There are dozens of lovely, tree-filled squares in London, but only one—Tavistock Square, in northern Bloomsbury—is dedicated as a peace park. Surrounding a statue of Mohandas K. Gandhi, India’s Mahatma (“Great Soul”), are benches with plaques asserting the commitment of one Londoner after another to Gandhi’s vision of peace and the “soul force” of nonviolence.
One of the plaques, however, carries the name of someone who would have loved to be an honorary Englishwoman, but was in fact a New Yorker, born and bred. It says, “From Beatrice Kelvin of New York City, who works for world peace and loves London.”
Bea Kelvin was my mother, and thanks to her determination and that of her daughters, the plaque was placed there in her lifetime, as she wanted it, on a bench facing the back of Gandhi’s statue (why the back of his statue is a different story, equally typical of my mom). Today being Gandhi’s birthday and the International Day of Nonviolence, I put this out in my mother’s memory and his.
The Hotel Tavistock, across the street from Tavistock Square, is a little the worse for wear since its construction in the Art Deco-mad Thirties. But it’s still a handsome example of that then-modern school of architecture, and the slight wear-and-tear has brought the price down to my family’s preferred range. So it was that my peripatetic mother discovered the Tavistock in her world-traveling heyday, learned that the square across the street was a peace park, and began to conceive a desire to have her own plaque there, talking about it from time to time as another might talk about where she wanted to be buried. So it was, too, that she and her two daughters continued to stay there even after Bea could no longer travel alone and I had to accompany her when she left the country. And so it was that in 2005 my sister Joan and I found ourselves at the Tavistock without Bea, who had had a stroke the year before and couldn’t go anywhere at all anymore.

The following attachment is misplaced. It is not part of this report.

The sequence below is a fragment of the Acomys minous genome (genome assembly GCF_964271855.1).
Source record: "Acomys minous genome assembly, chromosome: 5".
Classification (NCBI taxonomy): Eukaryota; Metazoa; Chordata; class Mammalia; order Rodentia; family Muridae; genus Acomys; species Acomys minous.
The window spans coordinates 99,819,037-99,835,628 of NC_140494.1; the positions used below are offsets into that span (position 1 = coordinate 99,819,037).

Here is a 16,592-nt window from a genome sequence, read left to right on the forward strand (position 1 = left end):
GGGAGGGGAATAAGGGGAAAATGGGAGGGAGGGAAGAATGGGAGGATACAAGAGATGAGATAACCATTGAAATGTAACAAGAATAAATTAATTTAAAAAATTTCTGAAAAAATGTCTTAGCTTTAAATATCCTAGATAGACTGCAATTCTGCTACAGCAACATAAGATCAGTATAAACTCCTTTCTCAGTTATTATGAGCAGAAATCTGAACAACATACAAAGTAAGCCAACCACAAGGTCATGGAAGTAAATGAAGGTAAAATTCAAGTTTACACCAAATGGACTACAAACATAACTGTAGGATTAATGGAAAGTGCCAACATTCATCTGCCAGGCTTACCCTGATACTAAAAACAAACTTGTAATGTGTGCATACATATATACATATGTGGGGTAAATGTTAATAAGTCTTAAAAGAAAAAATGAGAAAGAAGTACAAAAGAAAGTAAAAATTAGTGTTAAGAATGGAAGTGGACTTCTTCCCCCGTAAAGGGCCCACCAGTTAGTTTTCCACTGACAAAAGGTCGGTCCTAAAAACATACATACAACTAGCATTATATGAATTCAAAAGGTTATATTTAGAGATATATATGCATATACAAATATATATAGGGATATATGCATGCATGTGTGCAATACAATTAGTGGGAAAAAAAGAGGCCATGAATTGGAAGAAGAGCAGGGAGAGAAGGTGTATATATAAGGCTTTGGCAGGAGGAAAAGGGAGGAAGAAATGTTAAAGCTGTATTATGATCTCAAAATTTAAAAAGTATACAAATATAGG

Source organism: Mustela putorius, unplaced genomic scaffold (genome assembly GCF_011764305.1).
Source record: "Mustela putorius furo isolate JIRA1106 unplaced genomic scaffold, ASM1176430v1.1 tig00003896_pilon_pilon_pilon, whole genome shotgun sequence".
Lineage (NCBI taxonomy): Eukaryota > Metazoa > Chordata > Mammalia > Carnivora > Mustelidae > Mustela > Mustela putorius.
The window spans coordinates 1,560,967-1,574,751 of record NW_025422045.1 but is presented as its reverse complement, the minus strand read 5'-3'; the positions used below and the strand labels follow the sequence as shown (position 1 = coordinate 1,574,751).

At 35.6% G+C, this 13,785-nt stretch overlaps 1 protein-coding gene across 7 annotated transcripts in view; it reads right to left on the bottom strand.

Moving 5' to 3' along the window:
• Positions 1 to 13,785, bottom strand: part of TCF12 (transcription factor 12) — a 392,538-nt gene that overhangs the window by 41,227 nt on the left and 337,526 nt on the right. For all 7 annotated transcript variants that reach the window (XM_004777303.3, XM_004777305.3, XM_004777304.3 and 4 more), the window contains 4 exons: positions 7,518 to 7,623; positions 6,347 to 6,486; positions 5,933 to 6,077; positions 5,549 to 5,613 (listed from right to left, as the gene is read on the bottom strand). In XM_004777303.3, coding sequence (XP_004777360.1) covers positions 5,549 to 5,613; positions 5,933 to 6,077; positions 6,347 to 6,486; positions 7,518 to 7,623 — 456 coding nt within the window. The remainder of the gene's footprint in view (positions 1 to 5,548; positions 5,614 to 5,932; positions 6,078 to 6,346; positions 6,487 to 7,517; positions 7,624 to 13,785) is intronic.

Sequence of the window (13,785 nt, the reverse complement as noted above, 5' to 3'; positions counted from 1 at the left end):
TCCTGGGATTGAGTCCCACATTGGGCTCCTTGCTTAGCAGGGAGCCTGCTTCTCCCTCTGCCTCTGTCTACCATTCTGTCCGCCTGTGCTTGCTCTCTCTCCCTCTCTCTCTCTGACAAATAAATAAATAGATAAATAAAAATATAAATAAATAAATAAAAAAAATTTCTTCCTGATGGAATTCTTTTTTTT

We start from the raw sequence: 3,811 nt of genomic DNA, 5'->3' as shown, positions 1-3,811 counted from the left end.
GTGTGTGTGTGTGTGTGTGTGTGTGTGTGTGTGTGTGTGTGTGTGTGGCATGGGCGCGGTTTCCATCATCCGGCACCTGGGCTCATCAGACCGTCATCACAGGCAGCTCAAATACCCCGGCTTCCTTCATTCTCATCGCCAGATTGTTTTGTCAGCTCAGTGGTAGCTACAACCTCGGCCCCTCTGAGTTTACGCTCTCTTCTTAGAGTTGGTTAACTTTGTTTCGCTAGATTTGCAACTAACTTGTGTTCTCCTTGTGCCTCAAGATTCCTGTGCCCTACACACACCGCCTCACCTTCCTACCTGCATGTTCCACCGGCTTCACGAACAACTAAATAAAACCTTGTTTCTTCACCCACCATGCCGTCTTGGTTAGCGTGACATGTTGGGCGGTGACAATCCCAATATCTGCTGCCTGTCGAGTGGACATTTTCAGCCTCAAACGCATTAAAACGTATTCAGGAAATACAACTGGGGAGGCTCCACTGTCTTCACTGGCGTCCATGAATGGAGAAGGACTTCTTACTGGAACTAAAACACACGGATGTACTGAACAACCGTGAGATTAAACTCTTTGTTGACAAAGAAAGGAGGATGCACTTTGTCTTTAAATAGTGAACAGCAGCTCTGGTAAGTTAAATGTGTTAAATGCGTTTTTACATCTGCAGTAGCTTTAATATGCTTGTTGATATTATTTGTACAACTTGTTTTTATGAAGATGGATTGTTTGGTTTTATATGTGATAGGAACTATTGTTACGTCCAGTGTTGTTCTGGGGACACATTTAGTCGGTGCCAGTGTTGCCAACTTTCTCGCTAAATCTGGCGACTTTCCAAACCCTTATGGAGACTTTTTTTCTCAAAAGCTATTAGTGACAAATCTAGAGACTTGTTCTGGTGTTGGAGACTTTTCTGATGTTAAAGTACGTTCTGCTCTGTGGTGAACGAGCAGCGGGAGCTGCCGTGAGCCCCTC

We had stepped across the street to look at the square for her, so to speak, and were talking wistfully about her desire to have her name represented there. Then it occurred to us that there probably was a sign somewhere in the park that could tell us how one went about acquiring a plaque on a bench, and faster than you could say “Mohandas K. Gandhi,” Joan was speaking to the very parks department representative on her international mobile phone …
Back in the States, I told Bea about our research, thinking it was another installment in our increasingly frequent conversation about her post-mortem arrangements. “So you see,” I said, “we can get you a bench there after you, um—after—well, you know—”
“I don’t want it when I’m dead!” she said. “I want it now, when I can see it.”
She got it. She never did see the real thing, but she saw pictures. She was very proud of it. For the last years of her life, she kept a photo of the bench—taken by one of her sons—in a prominent spot on her piano, along with her pictures of her grandchildren. (She was convinced that the park had put her plaque on the wrong bench and that she had requested it facing the front of Gandhi’s statue, but in fact she had misread the diagram they sent and insisted that the spot she chose—the one where the plaque is—was eye-to-eye with him.) When she died, four years after the plaque was installed, we displayed a large photo of it at her memorial service and noted in her death notice in The New York Times that a “bench in London’s Tavistock Square is dedicated to peace in her name.”
On this International Day of Nonviolence, “The Political Landscape” salutes Mohandas Gandhi and everyone else—including my mother—who has ever dreamed of a world without slaughter or cruelty and put their lives to the service of bringing that world to birth. May we finally make it so.
This blog orginally appeared on The Political Landscape.
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